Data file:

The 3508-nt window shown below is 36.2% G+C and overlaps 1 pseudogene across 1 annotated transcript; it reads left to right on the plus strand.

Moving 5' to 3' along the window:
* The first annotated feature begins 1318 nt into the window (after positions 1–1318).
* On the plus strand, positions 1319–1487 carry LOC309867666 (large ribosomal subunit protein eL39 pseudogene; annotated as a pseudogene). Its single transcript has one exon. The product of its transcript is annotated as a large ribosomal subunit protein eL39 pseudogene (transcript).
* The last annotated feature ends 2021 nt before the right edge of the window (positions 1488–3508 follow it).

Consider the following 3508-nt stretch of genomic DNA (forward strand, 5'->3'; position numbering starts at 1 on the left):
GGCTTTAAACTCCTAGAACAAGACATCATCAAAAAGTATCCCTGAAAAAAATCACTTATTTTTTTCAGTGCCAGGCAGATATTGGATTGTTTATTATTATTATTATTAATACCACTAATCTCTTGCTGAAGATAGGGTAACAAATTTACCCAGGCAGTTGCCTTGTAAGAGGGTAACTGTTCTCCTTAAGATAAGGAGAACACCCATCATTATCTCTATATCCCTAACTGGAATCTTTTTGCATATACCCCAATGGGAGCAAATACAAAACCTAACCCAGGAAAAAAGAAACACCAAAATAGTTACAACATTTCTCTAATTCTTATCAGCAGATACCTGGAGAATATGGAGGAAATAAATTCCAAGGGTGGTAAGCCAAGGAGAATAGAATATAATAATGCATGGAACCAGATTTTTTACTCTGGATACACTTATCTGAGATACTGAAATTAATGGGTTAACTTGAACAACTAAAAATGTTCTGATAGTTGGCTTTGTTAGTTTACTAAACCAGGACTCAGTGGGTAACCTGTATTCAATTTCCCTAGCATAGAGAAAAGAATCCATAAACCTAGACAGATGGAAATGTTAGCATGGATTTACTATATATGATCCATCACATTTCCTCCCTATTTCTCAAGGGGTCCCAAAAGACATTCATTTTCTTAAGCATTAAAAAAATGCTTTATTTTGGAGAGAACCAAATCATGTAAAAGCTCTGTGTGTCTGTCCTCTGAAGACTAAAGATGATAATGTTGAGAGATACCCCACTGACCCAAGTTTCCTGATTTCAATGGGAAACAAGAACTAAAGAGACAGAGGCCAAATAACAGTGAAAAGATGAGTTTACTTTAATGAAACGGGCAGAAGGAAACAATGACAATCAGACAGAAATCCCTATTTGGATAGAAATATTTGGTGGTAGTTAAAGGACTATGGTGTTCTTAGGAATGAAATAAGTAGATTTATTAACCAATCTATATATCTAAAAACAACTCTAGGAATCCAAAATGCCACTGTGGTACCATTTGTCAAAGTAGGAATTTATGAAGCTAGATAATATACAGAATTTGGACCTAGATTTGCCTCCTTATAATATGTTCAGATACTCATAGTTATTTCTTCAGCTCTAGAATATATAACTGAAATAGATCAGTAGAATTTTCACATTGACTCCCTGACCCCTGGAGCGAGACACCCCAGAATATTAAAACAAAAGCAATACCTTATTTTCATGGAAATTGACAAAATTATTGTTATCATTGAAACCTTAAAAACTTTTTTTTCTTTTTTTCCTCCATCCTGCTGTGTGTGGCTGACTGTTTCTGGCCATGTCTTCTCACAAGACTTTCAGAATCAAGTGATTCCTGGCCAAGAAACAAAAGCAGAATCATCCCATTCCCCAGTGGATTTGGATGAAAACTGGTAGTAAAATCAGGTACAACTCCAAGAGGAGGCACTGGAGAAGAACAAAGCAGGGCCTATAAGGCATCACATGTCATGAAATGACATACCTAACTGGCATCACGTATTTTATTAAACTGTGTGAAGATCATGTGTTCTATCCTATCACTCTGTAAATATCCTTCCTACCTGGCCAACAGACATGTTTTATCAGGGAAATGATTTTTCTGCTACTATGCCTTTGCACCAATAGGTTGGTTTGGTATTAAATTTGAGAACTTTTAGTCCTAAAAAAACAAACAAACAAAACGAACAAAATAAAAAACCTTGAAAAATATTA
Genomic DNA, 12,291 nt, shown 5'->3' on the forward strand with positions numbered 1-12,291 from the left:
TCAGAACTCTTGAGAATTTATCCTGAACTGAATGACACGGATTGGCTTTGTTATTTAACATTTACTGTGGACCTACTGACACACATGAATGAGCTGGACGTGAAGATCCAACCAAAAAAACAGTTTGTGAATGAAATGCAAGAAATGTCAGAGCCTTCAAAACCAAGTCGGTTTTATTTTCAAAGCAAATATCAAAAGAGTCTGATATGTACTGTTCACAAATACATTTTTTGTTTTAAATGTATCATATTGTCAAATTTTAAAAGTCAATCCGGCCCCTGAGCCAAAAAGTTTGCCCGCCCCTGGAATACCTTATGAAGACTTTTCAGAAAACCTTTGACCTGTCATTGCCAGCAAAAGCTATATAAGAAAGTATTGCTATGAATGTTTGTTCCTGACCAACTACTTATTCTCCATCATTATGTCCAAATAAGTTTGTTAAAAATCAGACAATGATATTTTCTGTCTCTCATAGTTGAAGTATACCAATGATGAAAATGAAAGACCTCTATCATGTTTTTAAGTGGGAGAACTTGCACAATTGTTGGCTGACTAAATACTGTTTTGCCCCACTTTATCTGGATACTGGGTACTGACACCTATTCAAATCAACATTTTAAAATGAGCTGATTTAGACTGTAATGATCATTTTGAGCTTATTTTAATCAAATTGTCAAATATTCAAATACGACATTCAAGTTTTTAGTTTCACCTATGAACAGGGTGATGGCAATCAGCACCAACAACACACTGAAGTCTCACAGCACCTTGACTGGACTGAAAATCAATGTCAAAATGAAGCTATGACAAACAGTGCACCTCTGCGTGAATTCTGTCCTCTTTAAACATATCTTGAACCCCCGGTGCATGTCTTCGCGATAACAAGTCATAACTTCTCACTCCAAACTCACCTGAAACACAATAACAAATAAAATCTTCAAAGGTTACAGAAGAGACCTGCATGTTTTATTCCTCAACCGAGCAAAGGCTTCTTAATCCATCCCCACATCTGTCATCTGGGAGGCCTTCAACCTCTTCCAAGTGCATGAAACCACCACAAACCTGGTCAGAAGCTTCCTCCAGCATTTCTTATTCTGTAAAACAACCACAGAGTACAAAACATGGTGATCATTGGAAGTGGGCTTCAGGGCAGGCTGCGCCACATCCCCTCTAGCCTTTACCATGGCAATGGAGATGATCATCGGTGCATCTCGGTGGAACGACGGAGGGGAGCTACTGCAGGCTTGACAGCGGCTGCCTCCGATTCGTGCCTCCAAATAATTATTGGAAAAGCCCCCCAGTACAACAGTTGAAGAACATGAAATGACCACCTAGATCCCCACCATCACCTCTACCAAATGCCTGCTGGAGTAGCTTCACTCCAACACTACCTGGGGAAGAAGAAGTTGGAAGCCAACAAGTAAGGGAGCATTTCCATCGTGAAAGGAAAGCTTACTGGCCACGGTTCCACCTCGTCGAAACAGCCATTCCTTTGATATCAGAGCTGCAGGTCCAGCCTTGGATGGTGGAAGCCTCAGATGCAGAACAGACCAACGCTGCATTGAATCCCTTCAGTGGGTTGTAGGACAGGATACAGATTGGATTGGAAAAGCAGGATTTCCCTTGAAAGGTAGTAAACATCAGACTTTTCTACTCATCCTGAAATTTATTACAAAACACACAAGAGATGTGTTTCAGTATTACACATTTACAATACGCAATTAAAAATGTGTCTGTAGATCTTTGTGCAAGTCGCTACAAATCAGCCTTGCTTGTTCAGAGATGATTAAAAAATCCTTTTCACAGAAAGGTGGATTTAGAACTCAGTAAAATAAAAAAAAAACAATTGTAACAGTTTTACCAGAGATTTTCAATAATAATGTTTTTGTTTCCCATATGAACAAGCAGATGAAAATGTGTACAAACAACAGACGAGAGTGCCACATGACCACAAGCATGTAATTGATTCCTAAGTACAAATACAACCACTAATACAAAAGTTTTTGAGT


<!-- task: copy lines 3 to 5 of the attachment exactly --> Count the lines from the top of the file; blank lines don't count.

* The first annotated feature begins 1318 nt into the window (after positions 1–1318).
* On the plus strand, positions 1319–1487 carry LOC309867666 (large ribosomal subunit protein eL39 pseudogene; annotated as a pseudogene). Its single transcript has one exon. The product of its transcript is annotated as a large ribosomal subunit protein eL39 pseudogene (transcript).
* The last annotated feature ends 2021 nt before the right edge of the window (positions 1488–3508 follow it).